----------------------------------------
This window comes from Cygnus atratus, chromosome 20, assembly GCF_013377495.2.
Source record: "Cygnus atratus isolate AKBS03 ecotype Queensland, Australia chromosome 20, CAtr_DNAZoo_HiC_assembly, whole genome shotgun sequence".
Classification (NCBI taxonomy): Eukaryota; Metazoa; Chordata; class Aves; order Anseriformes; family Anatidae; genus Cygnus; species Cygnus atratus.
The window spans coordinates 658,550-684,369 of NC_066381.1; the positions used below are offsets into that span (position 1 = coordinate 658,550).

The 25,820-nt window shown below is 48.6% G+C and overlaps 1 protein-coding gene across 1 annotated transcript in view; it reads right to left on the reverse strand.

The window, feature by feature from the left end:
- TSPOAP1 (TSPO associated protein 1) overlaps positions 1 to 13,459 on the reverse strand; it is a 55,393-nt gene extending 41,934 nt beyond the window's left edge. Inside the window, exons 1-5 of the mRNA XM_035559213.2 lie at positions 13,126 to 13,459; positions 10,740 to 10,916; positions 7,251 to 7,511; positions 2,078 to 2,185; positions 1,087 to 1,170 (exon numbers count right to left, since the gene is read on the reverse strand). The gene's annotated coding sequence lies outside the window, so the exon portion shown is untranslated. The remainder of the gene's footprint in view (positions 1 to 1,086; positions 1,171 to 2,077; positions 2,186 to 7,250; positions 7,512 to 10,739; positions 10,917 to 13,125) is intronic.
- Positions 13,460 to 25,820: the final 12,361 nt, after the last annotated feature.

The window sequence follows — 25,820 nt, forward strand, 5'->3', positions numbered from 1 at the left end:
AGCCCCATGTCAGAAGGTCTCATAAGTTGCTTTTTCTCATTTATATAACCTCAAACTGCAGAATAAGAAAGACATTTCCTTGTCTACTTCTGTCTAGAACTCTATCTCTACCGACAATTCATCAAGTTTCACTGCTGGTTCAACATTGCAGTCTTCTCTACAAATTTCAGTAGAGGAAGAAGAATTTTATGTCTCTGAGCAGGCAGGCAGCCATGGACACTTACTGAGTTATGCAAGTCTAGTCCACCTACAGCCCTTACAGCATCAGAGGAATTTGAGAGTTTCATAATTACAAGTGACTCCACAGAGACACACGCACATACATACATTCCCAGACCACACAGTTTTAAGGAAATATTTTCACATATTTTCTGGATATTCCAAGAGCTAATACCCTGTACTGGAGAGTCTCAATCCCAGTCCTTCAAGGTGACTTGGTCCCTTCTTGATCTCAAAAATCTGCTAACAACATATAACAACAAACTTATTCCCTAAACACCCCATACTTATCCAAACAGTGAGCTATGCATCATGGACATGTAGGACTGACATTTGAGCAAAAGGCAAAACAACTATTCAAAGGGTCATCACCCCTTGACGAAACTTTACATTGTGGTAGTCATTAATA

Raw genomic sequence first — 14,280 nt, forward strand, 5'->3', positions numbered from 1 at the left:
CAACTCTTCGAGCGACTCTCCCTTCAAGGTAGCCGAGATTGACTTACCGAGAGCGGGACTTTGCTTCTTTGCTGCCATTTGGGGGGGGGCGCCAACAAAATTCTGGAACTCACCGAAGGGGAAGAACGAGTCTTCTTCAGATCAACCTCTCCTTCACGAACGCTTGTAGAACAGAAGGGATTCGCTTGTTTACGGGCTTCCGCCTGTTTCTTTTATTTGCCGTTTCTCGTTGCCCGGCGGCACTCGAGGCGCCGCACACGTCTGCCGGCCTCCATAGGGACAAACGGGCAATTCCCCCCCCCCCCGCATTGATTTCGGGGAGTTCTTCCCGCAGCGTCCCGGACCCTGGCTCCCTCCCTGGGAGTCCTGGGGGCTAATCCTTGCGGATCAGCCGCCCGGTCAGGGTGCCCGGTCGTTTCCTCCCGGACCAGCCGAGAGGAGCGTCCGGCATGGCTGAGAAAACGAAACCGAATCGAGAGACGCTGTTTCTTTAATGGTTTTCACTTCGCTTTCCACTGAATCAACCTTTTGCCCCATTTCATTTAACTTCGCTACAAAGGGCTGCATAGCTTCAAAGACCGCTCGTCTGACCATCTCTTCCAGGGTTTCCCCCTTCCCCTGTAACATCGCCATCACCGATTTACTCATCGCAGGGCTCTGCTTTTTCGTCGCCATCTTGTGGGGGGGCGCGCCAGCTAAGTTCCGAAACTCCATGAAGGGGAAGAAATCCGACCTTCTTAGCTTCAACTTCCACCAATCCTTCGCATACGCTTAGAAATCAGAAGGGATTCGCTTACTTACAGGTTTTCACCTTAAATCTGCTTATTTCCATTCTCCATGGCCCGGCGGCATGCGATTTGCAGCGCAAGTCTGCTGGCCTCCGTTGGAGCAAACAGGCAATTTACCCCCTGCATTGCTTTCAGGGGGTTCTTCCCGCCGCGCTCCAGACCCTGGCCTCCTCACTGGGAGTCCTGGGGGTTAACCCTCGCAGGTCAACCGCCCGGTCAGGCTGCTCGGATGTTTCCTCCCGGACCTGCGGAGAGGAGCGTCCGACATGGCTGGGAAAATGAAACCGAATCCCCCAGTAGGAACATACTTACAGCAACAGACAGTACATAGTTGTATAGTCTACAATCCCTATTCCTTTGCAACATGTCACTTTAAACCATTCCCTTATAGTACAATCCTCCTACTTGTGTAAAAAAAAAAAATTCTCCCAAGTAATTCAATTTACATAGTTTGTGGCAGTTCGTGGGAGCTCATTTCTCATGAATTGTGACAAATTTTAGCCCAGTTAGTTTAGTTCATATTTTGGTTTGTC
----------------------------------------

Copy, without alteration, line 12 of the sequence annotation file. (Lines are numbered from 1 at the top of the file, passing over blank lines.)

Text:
CAACTCTTCGAGCGACTCTCCCTTCAAGGTAGCCGAGATTGACTTACCGAGAGCGGGACTTTGCTTCTTTGCTGCCATTTGGGGGGGGGCGCCAACAAAATTCTGGAACTCACCGAAGGGGAAGAACGAGTCTTCTTCAGATCAACCTCTCCTTCACGAACGCTTGTAGAACAGAAGGGATTCGCTTGTTTACGGGCTTCCGCCTGTTTCTTTTATTTGCCGTTTCTCGTTGCCCGGCGGCACTCGAGGCGCCGCACACGTCTGCCGGCCTCCATAGGGACAAACGGGCAATTCCCCCCCCCCCCGCATTGATTTCGGGGAGTTCTTCCCGCAGCGTCCCGGACCCTGGCTCCCTCCCTGGGAGTCCTGGGGGCTAATCCTTGCGGATCAGCCGCCCGGTCAGGGTGCCCGGTCGTTTCCTCCCGGACCAGCCGAGAGGAGCGTCCGGCATGGCTGAGAAAACGAAACCGAATCGAGAGACGCTGTTTCTTTAATGGTTTTCACTTCGCTTTCCACTGAATCAACCTTTTGCCCCATTTCATTTAACTTCGCTACAAAGGGCTGCATAGCTTCAAAGACCGCTCGTCTGACCATCTCTTCCAGGGTTTCCCCCTTCCCCTGTAACATCGCCATCACCGATTTACTCATCGCAGGGCTCTGCTTTTTCGTCGCCATCTTGTGGGGGGGCGCGCCAGCTAAGTTCCGAAACTCCATGAAGGGGAAGAAATCCGACCTTCTTAGCTTCAACTTCCACCAATCCTTCGCATACGCTTAGAAATCAGAAGGGATTCGCTTACTTACAGGTTTTCACCTTAAATCTGCTTATTTCCATTCTCCATGGCCCGGCGGCATGCGATTTGCAGCGCAAGTCTGCTGGCCTCCGTTGGAGCAAACAGGCAATTTACCCCCTGCATTGCTTTCAGGGGGTTCTTCCCGCCGCGCTCCAGACCCTGGCCTCCTCACTGGGAGTCCTGGGGGTTAACCCTCGCAGGTCAACCGCCCGGTCAGGCTGCTCGGATGTTTCCTCCCGGACCTGCGGAGAGGAGCGTCCGACATGGCTGGGAAAATGAAACCGAATCCCCCAGTAGGAACATACTTACAGCAACAGACAGTACATAGTTGTATAGTCTACAATCCCTATTCCTTTGCAACATGTCACTTTAAACCATTCCCTTATAGTACAATCCTCCTACTTGTGTAAAAAAAAAAAATTCTCCCAAGTAATTCAATTTACATAGTTTGTGGCAGTTCGTGGGAGCTCATTTCTCATGAATTGTGACAAATTTTAGCCCAGTTAGTTTAGTTCATATTTTGGTTTGTC